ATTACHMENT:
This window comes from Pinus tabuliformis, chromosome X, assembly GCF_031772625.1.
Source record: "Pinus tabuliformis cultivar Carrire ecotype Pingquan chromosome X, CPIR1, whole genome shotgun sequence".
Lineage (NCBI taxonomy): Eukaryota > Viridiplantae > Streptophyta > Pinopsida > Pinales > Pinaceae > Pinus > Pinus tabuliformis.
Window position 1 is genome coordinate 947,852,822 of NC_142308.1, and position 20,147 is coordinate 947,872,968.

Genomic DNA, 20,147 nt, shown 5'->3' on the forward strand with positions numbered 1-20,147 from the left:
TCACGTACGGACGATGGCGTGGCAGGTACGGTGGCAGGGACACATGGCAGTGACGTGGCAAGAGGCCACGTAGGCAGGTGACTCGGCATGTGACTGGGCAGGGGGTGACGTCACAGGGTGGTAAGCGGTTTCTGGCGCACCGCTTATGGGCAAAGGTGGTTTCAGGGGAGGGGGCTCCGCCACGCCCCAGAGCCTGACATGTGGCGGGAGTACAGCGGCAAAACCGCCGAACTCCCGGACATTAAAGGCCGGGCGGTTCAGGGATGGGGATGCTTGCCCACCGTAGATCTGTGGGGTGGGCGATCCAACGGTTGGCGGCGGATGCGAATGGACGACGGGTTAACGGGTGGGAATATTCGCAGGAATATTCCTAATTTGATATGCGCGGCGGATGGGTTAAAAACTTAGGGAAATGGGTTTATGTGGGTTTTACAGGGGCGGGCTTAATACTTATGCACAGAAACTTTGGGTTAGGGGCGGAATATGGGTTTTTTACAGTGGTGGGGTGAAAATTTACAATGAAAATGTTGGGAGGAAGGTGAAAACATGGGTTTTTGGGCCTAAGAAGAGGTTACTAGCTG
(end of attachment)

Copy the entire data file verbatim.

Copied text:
This window comes from Pinus tabuliformis, chromosome X, assembly GCF_031772625.1.
Source record: "Pinus tabuliformis cultivar Carrire ecotype Pingquan chromosome X, CPIR1, whole genome shotgun sequence".
Lineage (NCBI taxonomy): Eukaryota > Viridiplantae > Streptophyta > Pinopsida > Pinales > Pinaceae > Pinus > Pinus tabuliformis.
Window position 1 is genome coordinate 947,852,822 of NC_142308.1, and position 20,147 is coordinate 947,872,968.

Genomic DNA, 20,147 nt, shown 5'->3' on the forward strand with positions numbered 1-20,147 from the left:
TCACGTACGGACGATGGCGTGGCAGGTACGGTGGCAGGGACACATGGCAGTGACGTGGCAAGAGGCCACGTAGGCAGGTGACTCGGCATGTGACTGGGCAGGGGGTGACGTCACAGGGTGGTAAGCGGTTTCTGGCGCACCGCTTATGGGCAAAGGTGGTTTCAGGGGAGGGGGCTCCGCCACGCCCCAGAGCCTGACATGTGGCGGGAGTACAGCGGCAAAACCGCCGAACTCCCGGACATTAAAGGCCGGGCGGTTCAGGGATGGGGATGCTTGCCCACCGTAGATCTGTGGGGTGGGCGATCCAACGGTTGGCGGCGGATGCGAATGGACGACGGGTTAACGGGTGGGAATATTCGCAGGAATATTCCTAATTTGATATGCGCGGCGGATGGGTTAAAAACTTAGGGAAATGGGTTTATGTGGGTTTTACAGGGGCGGGCTTAATACTTATGCACAGAAACTTTGGGTTAGGGGCGGAATATGGGTTTTTTACAGTGGTGGGGTGAAAATTTACAATGAAAATGTTGGGAGGAAGGTGAAAACATGGGTTTTTGGGCCTAAGAAGAGGTTACTAGCTG